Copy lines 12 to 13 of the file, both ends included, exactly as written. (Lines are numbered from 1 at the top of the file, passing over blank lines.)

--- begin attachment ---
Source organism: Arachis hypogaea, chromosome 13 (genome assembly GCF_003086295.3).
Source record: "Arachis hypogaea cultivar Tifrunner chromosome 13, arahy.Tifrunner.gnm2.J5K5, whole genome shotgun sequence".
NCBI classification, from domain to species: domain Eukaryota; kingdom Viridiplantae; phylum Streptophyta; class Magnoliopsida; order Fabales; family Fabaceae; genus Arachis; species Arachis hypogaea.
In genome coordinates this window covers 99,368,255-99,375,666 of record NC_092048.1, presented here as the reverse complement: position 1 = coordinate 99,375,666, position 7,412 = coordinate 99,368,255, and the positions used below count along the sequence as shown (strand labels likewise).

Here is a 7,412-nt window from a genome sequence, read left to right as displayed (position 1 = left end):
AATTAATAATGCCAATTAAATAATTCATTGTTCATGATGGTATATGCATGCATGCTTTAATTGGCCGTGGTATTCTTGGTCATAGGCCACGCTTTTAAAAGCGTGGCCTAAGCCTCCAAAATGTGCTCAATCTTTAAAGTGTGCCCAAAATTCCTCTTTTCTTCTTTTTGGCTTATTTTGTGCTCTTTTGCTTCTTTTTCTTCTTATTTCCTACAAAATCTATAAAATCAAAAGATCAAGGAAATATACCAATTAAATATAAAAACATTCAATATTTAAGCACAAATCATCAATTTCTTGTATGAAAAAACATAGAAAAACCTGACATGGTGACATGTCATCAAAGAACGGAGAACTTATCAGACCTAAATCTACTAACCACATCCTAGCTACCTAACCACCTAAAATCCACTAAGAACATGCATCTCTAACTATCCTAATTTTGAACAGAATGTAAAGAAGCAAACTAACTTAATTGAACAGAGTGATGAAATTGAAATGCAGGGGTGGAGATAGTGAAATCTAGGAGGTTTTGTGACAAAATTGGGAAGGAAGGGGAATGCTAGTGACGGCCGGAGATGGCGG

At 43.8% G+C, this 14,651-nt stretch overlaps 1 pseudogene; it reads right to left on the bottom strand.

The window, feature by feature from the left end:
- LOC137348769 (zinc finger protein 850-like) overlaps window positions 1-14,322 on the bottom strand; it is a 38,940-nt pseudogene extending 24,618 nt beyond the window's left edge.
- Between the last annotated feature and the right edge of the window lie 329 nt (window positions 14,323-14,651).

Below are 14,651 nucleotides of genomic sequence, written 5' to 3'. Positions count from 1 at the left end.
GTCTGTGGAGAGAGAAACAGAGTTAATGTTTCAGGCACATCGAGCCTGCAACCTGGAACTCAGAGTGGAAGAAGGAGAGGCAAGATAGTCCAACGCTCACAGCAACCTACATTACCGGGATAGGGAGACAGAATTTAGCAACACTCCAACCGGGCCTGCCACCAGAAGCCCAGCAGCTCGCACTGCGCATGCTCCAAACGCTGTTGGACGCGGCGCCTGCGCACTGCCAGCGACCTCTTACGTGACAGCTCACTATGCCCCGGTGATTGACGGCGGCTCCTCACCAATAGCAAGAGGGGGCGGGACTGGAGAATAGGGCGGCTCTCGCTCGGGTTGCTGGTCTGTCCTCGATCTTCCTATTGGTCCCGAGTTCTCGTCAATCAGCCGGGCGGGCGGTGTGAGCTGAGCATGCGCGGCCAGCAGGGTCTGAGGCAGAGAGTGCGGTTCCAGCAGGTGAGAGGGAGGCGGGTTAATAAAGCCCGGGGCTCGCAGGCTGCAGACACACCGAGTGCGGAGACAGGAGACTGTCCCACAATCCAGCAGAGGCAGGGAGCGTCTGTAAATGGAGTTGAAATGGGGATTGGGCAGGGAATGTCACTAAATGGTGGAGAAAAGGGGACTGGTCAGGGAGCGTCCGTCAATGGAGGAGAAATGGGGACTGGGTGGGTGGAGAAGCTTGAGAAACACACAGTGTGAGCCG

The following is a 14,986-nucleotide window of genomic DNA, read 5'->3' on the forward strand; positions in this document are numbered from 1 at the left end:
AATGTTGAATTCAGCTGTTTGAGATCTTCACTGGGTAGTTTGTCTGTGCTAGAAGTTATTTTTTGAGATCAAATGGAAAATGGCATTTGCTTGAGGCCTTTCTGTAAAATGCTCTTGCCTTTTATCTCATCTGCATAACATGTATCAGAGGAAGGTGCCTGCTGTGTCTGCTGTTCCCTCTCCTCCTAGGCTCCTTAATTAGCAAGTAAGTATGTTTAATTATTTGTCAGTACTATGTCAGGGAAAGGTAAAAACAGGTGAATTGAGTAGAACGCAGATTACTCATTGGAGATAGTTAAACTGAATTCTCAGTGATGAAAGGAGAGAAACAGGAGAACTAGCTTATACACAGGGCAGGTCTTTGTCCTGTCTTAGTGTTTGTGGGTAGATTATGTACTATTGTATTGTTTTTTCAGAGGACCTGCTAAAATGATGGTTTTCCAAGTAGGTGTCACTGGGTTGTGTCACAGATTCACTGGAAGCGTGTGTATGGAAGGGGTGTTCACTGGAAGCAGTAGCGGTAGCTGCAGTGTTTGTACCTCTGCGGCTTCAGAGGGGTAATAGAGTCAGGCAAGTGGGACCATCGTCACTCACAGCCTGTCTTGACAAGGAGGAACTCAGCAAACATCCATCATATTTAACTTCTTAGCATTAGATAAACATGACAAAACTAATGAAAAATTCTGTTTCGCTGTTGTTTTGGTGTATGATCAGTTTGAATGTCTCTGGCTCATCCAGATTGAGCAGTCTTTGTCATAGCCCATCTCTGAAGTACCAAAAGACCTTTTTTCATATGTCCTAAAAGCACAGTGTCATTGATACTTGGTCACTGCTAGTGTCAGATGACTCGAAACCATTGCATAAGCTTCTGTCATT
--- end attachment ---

GTCTGTGGAGAGAGAAACAGAGTTAATGTTTCAGGCACATCGAGCCTGCAACCTGGAACTCAGAGTGGAAGAAGGAGAGGCAAGATAGTCCAACGCTCACAGCAACCTACATTACCGGGATAGGGAGACAGAATTTAGCAACACTCCAACCGGGCCTGCCACCAGAAGCCCAGCAGCTCGCACTGCGCATGCTCCAAACGCTGTTGGACGCGGCGCCTGCGCACTGCCAGCGACCTCTTACGTGACAGCTCACTATGCCCCGGTGATTGACGGCGGCTCCTCACCAATAGCAAGAGGGGGCGGGACTGGAGAATAGGGCGGCTCTCGCTCGGGTTGCTGGTCTGTCCTCGATCTTCCTATTGGTCCCGAGTTCTCGTCAATCAGCCGGGCGGGCGGTGTGAGCTGAGCATGCGCGGCCAGCAGGGTCTGAGGCAGAGAGTGCGGTTCCAGCAGGTGAGAGGGAGGCGGGTTAATAAAGCCCGGGGCTCGCAGGCTGCAGACACACCGAGTGCGGAGACAGGAGACTGTCCCACAATCCAGCAGAGGCAGGGAGCGTCTGTAAATGGAGTTGAAATGGGGATTGGGCAGGGAATGTCACTAAATGGTGGAGAAAAGGGGACTGGTCAGGGAGCGTCCGTCAATGGAGGAGAAATGGGGACTGGGTGGGTGGAGAAGCTTGAGAAACACACAGTGTGAGCCG

The following is a 14,986-nucleotide window of genomic DNA, read 5'->3' on the forward strand; positions in this document are numbered from 1 at the left end: